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Bombed it! (Cramming: Less than 1 week to study (need 450+)) [#permalink]
26 Nov 2006, 18:04
I need 450 or better to get into a regional MBA program. I just read TPR's "Cracking The GMAT" book, did the non-CAT warm-up test and scored in the target 450-550 range. I'll be working my butt off in the next few days. Apart from "Cracking", I also have OG 11th handy. Should I even waste time on the more difficult questions in OG if I'm aiming for 50th percentile on the actual test? Or should I just keep working on GMATPrep CAT test? I'm concerned that timing will be an issue during the actual GMAT.
Last edited by a529612 on 02 Dec 2006, 15:30, edited 1 time in total.
Well, with one week to study, you're only going to get through so many practice questions and tests. I would say definitely use the Cracking techniques and take their tests and GMATPrep (if you haven't downloaded them, they're free at http://www.mba.com), and do the questions in the OG.
How much time can you spare each weeknight? Do a solid hour at a time for each question type, reviewing errors so you can pick up on mistakes. You truly don't have to work too hard to hit your target score, but if you focus on one type at a time, you'll see improvement nonetheless.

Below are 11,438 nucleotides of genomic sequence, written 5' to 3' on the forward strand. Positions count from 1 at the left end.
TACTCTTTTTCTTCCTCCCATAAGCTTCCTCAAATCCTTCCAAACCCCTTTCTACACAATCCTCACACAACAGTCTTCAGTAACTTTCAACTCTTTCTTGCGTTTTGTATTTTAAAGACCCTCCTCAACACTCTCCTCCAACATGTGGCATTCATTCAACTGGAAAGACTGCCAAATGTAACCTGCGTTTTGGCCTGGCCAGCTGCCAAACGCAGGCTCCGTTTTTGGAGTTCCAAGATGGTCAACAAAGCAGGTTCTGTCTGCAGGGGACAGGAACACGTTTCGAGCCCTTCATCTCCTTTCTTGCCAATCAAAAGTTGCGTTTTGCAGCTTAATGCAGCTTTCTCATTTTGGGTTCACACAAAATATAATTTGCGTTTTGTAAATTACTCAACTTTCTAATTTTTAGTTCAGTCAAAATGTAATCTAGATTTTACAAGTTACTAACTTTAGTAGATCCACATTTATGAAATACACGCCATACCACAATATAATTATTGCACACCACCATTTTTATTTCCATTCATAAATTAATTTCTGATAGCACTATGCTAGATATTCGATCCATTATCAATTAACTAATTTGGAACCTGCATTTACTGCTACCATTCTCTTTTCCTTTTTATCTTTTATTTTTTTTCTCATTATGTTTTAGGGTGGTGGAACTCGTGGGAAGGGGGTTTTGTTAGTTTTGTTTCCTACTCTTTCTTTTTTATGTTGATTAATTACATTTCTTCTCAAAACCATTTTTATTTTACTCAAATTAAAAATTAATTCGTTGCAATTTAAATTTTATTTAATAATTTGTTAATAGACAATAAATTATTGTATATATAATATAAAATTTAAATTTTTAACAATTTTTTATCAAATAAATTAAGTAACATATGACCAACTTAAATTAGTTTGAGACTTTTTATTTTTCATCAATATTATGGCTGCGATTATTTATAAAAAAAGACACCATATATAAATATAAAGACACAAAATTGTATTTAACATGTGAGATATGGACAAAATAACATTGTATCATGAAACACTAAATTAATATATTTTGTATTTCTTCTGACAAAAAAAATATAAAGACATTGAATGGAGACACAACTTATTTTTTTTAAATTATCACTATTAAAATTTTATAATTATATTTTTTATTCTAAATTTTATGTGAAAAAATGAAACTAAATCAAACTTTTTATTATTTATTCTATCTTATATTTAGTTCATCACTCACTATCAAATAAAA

I have the whole week off just to study for it. Suggestions? I don't want to get complacent and get a 440 or 430 and have to start all over again.
What's your opinion on the TPR Cracking questions? Are they not very authentic and would I be better off just focus all my resources on OG and GMATPrep? For OG, should I just focus on the medium questions and not bother with the difficult ones and lose confidence?
I would learn as many strategies as possible that are in the PR. Learn these strategies will boost your score the fastest, esp on the quant section.
With a week left, don't waste too much time with the difficult level questions in the OG, if they are beyond your ability/score range. Concentrate on reviewing questions (med level) that you will be able to answer in time to complete the exam.
Finally, and most importantly, take at least 2-3 practice CAT's to get a feel for the exam and develop a pace. Don't be discouraged by scores on the exams as I scored 20 points higher on the real exam than on the practice CAT's.
I thought the PR Cracking questions were really good, and on par with what I saw on the real thing.
Since you're off for the week, spend a few hours in the morning doing practice questions for each type, a block at a time. Maybe do just verbal in the morning. Then take at least an hour break to mentally and physically recharge. Go for a walk or a run, eat some lunch (protein, not primarily carbs so you stay alert), get completely away from a desk and computer.
Then, in the afternoon, do a different block of questions, say all quant, for 2-3 hours.
Then take a longer break. Do something mindless, like laundry or cleaning. Stretch out. Watch some tv or read the paper while you eat dinner. Change your mental and physical focus for a bit. That can help you keep your stamina on such a grueling cramming schedule.